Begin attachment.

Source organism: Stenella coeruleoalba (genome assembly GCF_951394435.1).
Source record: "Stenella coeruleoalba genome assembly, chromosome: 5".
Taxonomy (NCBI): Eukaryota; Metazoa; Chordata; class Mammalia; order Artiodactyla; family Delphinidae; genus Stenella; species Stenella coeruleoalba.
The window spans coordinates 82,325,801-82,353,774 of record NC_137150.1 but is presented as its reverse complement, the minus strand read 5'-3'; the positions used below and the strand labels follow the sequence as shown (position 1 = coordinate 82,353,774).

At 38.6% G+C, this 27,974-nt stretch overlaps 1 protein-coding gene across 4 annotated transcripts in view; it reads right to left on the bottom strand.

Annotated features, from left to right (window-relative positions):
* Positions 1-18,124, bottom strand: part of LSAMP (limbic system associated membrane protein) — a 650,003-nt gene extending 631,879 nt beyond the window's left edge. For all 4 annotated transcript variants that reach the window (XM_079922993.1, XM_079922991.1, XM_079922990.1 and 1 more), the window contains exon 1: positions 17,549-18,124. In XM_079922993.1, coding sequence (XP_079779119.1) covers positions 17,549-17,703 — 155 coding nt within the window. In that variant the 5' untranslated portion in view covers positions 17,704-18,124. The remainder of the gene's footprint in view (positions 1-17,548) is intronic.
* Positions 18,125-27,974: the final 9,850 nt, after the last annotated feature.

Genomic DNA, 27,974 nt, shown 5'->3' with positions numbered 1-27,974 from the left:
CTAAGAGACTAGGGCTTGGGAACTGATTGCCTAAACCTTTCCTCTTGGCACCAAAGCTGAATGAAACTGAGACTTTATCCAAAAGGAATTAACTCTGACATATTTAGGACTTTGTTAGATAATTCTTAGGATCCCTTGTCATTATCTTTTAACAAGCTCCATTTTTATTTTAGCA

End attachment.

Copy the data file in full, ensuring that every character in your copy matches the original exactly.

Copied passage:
Source organism: Stenella coeruleoalba (genome assembly GCF_951394435.1).
Source record: "Stenella coeruleoalba genome assembly, chromosome: 5".
Taxonomy (NCBI): Eukaryota; Metazoa; Chordata; class Mammalia; order Artiodactyla; family Delphinidae; genus Stenella; species Stenella coeruleoalba.
The window spans coordinates 82,325,801-82,353,774 of record NC_137150.1 but is presented as its reverse complement, the minus strand read 5'-3'; the positions used below and the strand labels follow the sequence as shown (position 1 = coordinate 82,353,774).

At 38.6% G+C, this 27,974-nt stretch overlaps 1 protein-coding gene across 4 annotated transcripts in view; it reads right to left on the bottom strand.

Annotated features, from left to right (window-relative positions):
* Positions 1-18,124, bottom strand: part of LSAMP (limbic system associated membrane protein) — a 650,003-nt gene extending 631,879 nt beyond the window's left edge. For all 4 annotated transcript variants that reach the window (XM_079922993.1, XM_079922991.1, XM_079922990.1 and 1 more), the window contains exon 1: positions 17,549-18,124. In XM_079922993.1, coding sequence (XP_079779119.1) covers positions 17,549-17,703 — 155 coding nt within the window. In that variant the 5' untranslated portion in view covers positions 17,704-18,124. The remainder of the gene's footprint in view (positions 1-17,548) is intronic.
* Positions 18,125-27,974: the final 9,850 nt, after the last annotated feature.

Genomic DNA, 27,974 nt, shown 5'->3' with positions numbered 1-27,974 from the left:
CTAAGAGACTAGGGCTTGGGAACTGATTGCCTAAACCTTTCCTCTTGGCACCAAAGCTGAATGAAACTGAGACTTTATCCAAAAGGAATTAACTCTGACATATTTAGGACTTTGTTAGATAATTCTTAGGATCCCTTGTCATTATCTTTTAACAAGCTCCATTTTTATTTTAGCA